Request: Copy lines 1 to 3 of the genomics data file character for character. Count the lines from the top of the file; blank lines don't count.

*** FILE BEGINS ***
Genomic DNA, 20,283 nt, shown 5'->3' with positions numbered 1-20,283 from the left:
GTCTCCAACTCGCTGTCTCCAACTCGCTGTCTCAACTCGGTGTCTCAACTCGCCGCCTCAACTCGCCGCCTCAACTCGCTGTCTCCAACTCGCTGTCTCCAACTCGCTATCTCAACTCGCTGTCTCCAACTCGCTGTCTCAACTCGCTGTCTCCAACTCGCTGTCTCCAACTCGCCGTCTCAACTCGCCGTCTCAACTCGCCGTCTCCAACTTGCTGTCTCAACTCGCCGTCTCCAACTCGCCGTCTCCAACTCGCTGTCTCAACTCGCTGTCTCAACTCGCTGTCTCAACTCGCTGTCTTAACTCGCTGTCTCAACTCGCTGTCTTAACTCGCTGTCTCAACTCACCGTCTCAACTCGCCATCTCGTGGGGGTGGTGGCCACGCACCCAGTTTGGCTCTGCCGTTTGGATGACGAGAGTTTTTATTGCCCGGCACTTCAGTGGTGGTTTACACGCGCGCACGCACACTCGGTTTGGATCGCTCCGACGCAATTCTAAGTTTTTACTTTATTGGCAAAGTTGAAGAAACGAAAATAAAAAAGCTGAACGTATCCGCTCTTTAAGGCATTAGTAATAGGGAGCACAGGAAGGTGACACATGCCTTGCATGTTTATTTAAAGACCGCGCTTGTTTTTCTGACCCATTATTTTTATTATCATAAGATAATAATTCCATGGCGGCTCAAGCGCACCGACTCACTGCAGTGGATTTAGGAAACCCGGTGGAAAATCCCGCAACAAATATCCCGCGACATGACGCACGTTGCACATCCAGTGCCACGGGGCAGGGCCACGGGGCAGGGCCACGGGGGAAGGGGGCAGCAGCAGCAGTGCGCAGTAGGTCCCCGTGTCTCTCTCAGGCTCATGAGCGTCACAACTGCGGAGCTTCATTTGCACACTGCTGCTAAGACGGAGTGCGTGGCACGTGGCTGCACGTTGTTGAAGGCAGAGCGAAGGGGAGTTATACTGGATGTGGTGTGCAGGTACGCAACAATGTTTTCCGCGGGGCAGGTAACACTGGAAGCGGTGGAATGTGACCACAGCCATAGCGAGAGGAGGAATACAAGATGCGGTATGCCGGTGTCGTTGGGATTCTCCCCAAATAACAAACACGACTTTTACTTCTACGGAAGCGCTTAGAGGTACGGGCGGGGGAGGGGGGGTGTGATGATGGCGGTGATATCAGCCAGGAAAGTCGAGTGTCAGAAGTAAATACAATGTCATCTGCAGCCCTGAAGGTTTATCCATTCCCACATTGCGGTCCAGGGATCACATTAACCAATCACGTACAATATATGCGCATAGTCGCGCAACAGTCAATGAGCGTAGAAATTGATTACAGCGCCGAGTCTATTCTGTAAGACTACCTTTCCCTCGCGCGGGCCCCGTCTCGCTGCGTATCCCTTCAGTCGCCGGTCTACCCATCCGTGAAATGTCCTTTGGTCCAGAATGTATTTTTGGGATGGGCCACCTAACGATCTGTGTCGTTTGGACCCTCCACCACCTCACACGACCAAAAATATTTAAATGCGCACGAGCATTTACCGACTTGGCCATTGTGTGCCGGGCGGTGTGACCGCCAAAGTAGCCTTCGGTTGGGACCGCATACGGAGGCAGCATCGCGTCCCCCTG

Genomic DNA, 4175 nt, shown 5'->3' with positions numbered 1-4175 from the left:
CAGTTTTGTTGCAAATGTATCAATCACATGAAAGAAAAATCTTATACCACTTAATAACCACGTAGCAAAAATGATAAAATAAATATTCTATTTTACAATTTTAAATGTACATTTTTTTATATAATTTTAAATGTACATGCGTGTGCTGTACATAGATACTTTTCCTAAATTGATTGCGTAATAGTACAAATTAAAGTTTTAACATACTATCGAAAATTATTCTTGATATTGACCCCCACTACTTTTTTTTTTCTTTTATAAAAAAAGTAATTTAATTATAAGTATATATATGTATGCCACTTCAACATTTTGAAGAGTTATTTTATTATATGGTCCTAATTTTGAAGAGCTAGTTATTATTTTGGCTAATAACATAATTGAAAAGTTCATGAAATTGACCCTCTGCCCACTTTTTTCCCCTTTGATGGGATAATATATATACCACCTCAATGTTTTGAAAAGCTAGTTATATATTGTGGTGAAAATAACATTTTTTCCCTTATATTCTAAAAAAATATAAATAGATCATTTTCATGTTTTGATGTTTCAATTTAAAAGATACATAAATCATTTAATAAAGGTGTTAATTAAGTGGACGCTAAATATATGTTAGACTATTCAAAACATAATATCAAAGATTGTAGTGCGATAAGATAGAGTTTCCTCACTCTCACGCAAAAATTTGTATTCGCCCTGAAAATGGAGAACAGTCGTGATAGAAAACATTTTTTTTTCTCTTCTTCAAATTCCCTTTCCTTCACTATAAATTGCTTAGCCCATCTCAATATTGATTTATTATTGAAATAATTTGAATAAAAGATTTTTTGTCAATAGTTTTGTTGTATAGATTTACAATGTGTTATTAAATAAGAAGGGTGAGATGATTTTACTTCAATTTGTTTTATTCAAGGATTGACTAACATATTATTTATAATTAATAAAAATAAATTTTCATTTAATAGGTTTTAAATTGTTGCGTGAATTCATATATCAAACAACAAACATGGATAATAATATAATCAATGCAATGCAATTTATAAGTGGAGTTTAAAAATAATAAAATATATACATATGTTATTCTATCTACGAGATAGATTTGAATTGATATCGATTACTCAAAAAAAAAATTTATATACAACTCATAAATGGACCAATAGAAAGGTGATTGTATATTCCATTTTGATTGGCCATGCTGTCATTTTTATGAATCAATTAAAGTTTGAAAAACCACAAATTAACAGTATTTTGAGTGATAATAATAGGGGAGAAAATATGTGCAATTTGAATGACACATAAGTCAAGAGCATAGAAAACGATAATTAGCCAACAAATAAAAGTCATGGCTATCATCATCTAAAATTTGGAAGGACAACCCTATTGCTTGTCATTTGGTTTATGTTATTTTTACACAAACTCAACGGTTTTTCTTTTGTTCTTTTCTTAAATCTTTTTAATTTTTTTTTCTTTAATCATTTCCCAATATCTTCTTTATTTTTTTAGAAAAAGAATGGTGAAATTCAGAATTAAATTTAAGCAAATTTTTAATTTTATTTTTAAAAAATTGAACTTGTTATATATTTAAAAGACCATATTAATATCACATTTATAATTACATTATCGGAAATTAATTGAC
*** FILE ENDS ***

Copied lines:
Genomic DNA, 20,283 nt, shown 5'->3' with positions numbered 1-20,283 from the left:
GTCTCCAACTCGCTGTCTCCAACTCGCTGTCTCAACTCGGTGTCTCAACTCGCCGCCTCAACTCGCCGCCTCAACTCGCTGTCTCCAACTCGCTGTCTCCAACTCGCTATCTCAACTCGCTGTCTCCAACTCGCTGTCTCAACTCGCTGTCTCCAACTCGCTGTCTCCAACTCGCCGTCTCAACTCGCCGTCTCAACTCGCCGTCTCCAACTTGCTGTCTCAACTCGCCGTCTCCAACTCGCCGTCTCCAACTCGCTGTCTCAACTCGCTGTCTCAACTCGCTGTCTCAACTCGCTGTCTTAACTCGCTGTCTCAACTCGCTGTCTTAACTCGCTGTCTCAACTCACCGTCTCAACTCGCCATCTCGTGGGGGTGGTGGCCACGCACCCAGTTTGGCTCTGCCGTTTGGATGACGAGAGTTTTTATTGCCCGGCACTTCAGTGGTGGTTTACACGCGCGCACGCACACTCGGTTTGGATCGCTCCGACGCAATTCTAAGTTTTTACTTTATTGGCAAAGTTGAAGAAACGAAAATAAAAAAGCTGAACGTATCCGCTCTTTAAGGCATTAGTAATAGGGAGCACAGGAAGGTGACACATGCCTTGCATGTTTATTTAAAGACCGCGCTTGTTTTTCTGACCCATTATTTTTATTATCATAAGATAATAATTCCATGGCGGCTCAAGCGCACCGACTCACTGCAGTGGATTTAGGAAACCCGGTGGAAAATCCCGCAACAAATATCCCGCGACATGACGCACGTTGCACATCCAGTGCCACGGGGCAGGGCCACGGGGCAGGGCCACGGGGGAAGGGGGCAGCAGCAGCAGTGCGCAGTAGGTCCCCGTGTCTCTCTCAGGCTCATGAGCGTCACAACTGCGGAGCTTCATTTGCACACTGCTGCTAAGACGGAGTGCGTGGCACGTGGCTGCACGTTGTTGAAGGCAGAGCGAAGGGGAGTTATACTGGATGTGGTGTGCAGGTACGCAACAATGTTTTCCGCGGGGCAGGTAACACTGGAAGCGGTGGAATGTGACCACAGCCATAGCGAGAGGAGGAATACAAGATGCGGTATGCCGGTGTCGTTGGGATTCTCCCCAAATAACAAACACGACTTTTACTTCTACGGAAGCGCTTAGAGGTACGGGCGGGGGAGGGGGGGTGTGATGATGGCGGTGATATCAGCCAGGAAAGTCGAGTGTCAGAAGTAAATACAATGTCATCTGCAGCCCTGAAGGTTTATCCATTCCCACATTGCGGTCCAGGGATCACATTAACCAATCACGTACAATATATGCGCATAGTCGCGCAACAGTCAATGAGCGTAGAAATTGATTACAGCGCCGAGTCTATTCTGTAAGACTACCTTTCCCTCGCGCGGGCCCCGTCTCGCTGCGTATCCCTTCAGTCGCCGGTCTACCCATCCGTGAAATGTCCTTTGGTCCAGAATGTATTTTTGGGATGGGCCACCTAACGATCTGTGTCGTTTGGACCCTCCACCACCTCACACGACCAAAAATATTTAAATGCGCACGAGCATTTACCGACTTGGCCATTGTGTGCCGGGCGGTGTGACCGCCAAAGTAGCCTTCGGTTGGGACCGCATACGGAGGCAGCATCGCGTCCCCCTG

Genomic DNA, 4175 nt, shown 5'->3' with positions numbered 1-4175 from the left: